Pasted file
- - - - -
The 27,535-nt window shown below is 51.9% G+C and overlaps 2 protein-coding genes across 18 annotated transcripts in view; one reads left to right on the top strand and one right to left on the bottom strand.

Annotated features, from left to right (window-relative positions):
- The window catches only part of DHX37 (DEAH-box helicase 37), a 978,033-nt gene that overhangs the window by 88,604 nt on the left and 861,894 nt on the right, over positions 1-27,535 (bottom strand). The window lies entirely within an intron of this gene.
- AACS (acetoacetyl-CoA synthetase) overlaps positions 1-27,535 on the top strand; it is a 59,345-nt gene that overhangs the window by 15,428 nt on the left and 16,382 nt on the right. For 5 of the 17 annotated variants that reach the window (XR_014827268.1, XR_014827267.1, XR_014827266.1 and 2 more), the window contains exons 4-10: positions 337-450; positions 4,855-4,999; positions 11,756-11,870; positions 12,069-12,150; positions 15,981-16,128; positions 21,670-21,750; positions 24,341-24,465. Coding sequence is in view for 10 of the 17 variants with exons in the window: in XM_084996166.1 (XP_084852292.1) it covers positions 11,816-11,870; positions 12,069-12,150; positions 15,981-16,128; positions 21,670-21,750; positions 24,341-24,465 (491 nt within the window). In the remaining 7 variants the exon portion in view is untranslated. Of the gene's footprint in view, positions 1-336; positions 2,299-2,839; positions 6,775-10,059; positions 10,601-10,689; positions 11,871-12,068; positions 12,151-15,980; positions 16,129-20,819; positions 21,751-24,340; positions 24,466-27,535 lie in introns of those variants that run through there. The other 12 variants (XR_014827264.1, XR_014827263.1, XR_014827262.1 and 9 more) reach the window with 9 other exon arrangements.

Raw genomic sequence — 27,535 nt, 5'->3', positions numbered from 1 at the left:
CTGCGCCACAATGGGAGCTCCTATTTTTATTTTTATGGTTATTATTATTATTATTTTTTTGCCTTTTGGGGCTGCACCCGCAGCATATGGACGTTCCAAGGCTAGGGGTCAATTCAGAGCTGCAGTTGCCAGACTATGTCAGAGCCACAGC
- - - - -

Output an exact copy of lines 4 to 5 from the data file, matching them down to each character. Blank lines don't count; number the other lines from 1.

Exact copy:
- AACS (acetoacetyl-CoA synthetase) overlaps positions 1-27,535 on the top strand; it is a 59,345-nt gene that overhangs the window by 15,428 nt on the left and 16,382 nt on the right. For 5 of the 17 annotated variants that reach the window (XR_014827268.1, XR_014827267.1, XR_014827266.1 and 2 more), the window contains exons 4-10: positions 337-450; positions 4,855-4,999; positions 11,756-11,870; positions 12,069-12,150; positions 15,981-16,128; positions 21,670-21,750; positions 24,341-24,465. Coding sequence is in view for 10 of the 17 variants with exons in the window: in XM_084996166.1 (XP_084852292.1) it covers positions 11,816-11,870; positions 12,069-12,150; positions 15,981-16,128; positions 21,670-21,750; positions 24,341-24,465 (491 nt within the window). In the remaining 7 variants the exon portion in view is untranslated. Of the gene's footprint in view, positions 1-336; positions 2,299-2,839; positions 6,775-10,059; positions 10,601-10,689; positions 11,871-12,068; positions 12,151-15,980; positions 16,129-20,819; positions 21,751-24,340; positions 24,466-27,535 lie in introns of those variants that run through there. The other 12 variants (XR_014827264.1, XR_014827263.1, XR_014827262.1 and 9 more) reach the window with 9 other exon arrangements.

Raw genomic sequence — 27,535 nt, 5'->3', positions numbered from 1 at the left: